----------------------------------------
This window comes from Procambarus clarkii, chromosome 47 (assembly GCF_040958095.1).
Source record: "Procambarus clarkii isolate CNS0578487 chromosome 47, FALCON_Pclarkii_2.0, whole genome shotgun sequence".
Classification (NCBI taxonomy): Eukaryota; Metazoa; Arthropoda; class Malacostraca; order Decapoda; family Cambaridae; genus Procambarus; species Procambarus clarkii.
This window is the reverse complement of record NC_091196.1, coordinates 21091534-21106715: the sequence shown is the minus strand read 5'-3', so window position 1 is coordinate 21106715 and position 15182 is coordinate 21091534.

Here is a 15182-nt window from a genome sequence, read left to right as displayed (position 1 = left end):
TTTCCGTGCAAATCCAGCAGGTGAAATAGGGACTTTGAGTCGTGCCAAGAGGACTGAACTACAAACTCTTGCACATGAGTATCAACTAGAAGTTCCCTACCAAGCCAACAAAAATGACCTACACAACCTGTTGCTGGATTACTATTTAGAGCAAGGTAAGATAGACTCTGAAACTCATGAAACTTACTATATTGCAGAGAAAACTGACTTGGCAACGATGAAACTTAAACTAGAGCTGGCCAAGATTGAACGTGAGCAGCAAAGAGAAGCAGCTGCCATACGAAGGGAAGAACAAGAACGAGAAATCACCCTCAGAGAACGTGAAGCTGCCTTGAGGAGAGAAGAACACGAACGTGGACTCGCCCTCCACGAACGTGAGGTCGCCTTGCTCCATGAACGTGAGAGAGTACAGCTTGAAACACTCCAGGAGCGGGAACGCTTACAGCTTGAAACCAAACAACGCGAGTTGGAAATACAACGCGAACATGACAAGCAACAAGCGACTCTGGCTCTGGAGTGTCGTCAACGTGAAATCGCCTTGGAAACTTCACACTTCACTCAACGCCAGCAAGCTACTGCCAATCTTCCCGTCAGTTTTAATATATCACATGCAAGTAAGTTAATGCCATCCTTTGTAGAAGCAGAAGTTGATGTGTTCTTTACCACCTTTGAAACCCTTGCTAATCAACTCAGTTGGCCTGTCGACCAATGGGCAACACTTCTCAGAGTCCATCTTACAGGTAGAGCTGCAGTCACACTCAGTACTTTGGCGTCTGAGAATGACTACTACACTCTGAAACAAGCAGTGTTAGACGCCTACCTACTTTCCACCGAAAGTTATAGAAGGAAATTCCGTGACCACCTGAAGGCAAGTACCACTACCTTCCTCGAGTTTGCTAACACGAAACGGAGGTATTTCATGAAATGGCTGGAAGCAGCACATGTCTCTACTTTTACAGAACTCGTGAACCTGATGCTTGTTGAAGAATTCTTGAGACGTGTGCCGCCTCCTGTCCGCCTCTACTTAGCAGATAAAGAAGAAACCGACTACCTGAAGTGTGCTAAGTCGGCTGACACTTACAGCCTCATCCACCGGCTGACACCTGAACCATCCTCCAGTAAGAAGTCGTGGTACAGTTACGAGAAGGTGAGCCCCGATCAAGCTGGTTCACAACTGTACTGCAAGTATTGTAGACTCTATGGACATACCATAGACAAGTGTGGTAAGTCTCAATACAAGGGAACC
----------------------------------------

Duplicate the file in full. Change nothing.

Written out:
This window comes from Procambarus clarkii, chromosome 47 (assembly GCF_040958095.1).
Source record: "Procambarus clarkii isolate CNS0578487 chromosome 47, FALCON_Pclarkii_2.0, whole genome shotgun sequence".
Classification (NCBI taxonomy): Eukaryota; Metazoa; Arthropoda; class Malacostraca; order Decapoda; family Cambaridae; genus Procambarus; species Procambarus clarkii.
This window is the reverse complement of record NC_091196.1, coordinates 21091534-21106715: the sequence shown is the minus strand read 5'-3', so window position 1 is coordinate 21106715 and position 15182 is coordinate 21091534.

Here is a 15182-nt window from a genome sequence, read left to right as displayed (position 1 = left end):
TTTCCGTGCAAATCCAGCAGGTGAAATAGGGACTTTGAGTCGTGCCAAGAGGACTGAACTACAAACTCTTGCACATGAGTATCAACTAGAAGTTCCCTACCAAGCCAACAAAAATGACCTACACAACCTGTTGCTGGATTACTATTTAGAGCAAGGTAAGATAGACTCTGAAACTCATGAAACTTACTATATTGCAGAGAAAACTGACTTGGCAACGATGAAACTTAAACTAGAGCTGGCCAAGATTGAACGTGAGCAGCAAAGAGAAGCAGCTGCCATACGAAGGGAAGAACAAGAACGAGAAATCACCCTCAGAGAACGTGAAGCTGCCTTGAGGAGAGAAGAACACGAACGTGGACTCGCCCTCCACGAACGTGAGGTCGCCTTGCTCCATGAACGTGAGAGAGTACAGCTTGAAACACTCCAGGAGCGGGAACGCTTACAGCTTGAAACCAAACAACGCGAGTTGGAAATACAACGCGAACATGACAAGCAACAAGCGACTCTGGCTCTGGAGTGTCGTCAACGTGAAATCGCCTTGGAAACTTCACACTTCACTCAACGCCAGCAAGCTACTGCCAATCTTCCCGTCAGTTTTAATATATCACATGCAAGTAAGTTAATGCCATCCTTTGTAGAAGCAGAAGTTGATGTGTTCTTTACCACCTTTGAAACCCTTGCTAATCAACTCAGTTGGCCTGTCGACCAATGGGCAACACTTCTCAGAGTCCATCTTACAGGTAGAGCTGCAGTCACACTCAGTACTTTGGCGTCTGAGAATGACTACTACACTCTGAAACAAGCAGTGTTAGACGCCTACCTACTTTCCACCGAAAGTTATAGAAGGAAATTCCGTGACCACCTGAAGGCAAGTACCACTACCTTCCTCGAGTTTGCTAACACGAAACGGAGGTATTTCATGAAATGGCTGGAAGCAGCACATGTCTCTACTTTTACAGAACTCGTGAACCTGATGCTTGTTGAAGAATTCTTGAGACGTGTGCCGCCTCCTGTCCGCCTCTACTTAGCAGATAAAGAAGAAACCGACTACCTGAAGTGTGCTAAGTCGGCTGACACTTACAGCCTCATCCACCGGCTGACACCTGAACCATCCTCCAGTAAGAAGTCGTGGTACAGTTACGAGAAGGTGAGCCCCGATCAAGCTGGTTCACAACTGTACTGCAAGTATTGTAGACTCTATGGACATACCATAGACAAGTGTGGTAAGTCTCAATACAAGGGAACC